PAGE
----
Regards
      Sally

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  2. Sarah (Wild Feast) says:

    Sally – thank you so much for the recipe – I’ve only just seen it as I forgot to activate the ability to follow your posts! I froze the cherry plums though so I can still make the tarts…I would give you some in return for the recipe if distance was no object! Do you think the wild yeasts would still work and make the cherry plum drink sparkle if the fruit has been frozen? I’m not sure that they would, I could add a pinch of bread yeast but it sometimes makes my fizz taste a bit ‘yeasty’…

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  3. Donna Clark says:

    Hi Sally, We have just started a stall at the farmers market in Hobart every Sunday and we are selling produce we grow from our five acre farm in Macquarie Plains. We found last week that many customers weren’t familiar with what to do with old fashioned fruit like rhubarb, quinces, cherry plums and figs and decided to have a copy of a recipe each week to help them make the best use of our produce. We are taking a heap of cherry plums to the market on Sunday and I would love to take a copy of your cherry plum and meringue tart recipe along. Are you happy with this if we include the web address and refer people back to your blog? Cheers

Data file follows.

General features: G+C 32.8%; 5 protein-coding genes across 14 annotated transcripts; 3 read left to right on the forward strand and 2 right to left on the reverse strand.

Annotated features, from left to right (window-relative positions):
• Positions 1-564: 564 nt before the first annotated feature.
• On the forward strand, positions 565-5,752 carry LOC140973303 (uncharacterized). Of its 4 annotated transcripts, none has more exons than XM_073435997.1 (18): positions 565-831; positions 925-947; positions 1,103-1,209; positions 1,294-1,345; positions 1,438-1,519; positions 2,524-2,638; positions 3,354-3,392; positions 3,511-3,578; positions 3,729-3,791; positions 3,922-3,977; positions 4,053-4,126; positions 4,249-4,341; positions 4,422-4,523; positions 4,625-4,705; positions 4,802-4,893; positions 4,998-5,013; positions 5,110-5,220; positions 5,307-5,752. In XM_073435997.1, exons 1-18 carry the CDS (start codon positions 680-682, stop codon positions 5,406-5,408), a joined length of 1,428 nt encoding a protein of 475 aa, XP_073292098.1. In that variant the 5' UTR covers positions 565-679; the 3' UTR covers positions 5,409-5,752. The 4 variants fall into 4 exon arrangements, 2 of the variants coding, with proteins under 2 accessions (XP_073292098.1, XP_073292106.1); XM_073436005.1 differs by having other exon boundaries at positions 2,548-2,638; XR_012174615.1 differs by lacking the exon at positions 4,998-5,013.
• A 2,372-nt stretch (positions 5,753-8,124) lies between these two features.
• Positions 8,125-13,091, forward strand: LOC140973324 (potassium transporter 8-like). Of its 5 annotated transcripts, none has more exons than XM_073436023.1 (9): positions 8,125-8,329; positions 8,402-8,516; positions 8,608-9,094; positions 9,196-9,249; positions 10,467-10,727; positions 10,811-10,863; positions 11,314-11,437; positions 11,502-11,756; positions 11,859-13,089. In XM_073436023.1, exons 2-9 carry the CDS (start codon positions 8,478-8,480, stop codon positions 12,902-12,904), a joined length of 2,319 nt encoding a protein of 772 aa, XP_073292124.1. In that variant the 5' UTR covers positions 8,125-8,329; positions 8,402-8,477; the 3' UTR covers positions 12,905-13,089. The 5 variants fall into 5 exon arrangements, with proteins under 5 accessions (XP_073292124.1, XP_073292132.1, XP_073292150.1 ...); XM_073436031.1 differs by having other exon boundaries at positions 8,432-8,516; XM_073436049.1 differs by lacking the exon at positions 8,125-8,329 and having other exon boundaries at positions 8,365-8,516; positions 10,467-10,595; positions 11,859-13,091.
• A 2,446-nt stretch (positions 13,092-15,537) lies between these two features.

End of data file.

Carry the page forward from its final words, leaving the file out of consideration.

Donna

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  4. keri Titley says:

    Hi Sally, I had a recipe of yours that was a cherry vinegar, and have now lost it. Can you please tell me where to get it as it was delicious. I have your Year Un A Bottle book, but nothing there. Hope you can help.

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    • Sally Wise says:

      Hi Keri – all vinegars in Australia, as I understand it are around 5 to 6% acetic acid and all are suitable for preserving. I tend to use a white vinegar – Cornwells is good but I’ve occasionally used even generic label vinegar. In preserving season down here sometimes the shelves at the supermarkets are almost stripped bare of vinegar. Cider vinegar is good too. The vinegar is just the carrier and preserver – it’s the produce that’s preserved that is the star of the show. It’s largely a matter of personal preference, any type will do. Just be a little careful with organic cider vinegar. For the most part it’s great – however, had one person who found that her sparkling fruit drink developed a vinegar mother plant in it.

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    • Sally Wise says:

      It can vary from about three days to about 10. Once it does go fizzy, get it into the fridge straight away. It’s a particularly enthusiastic one.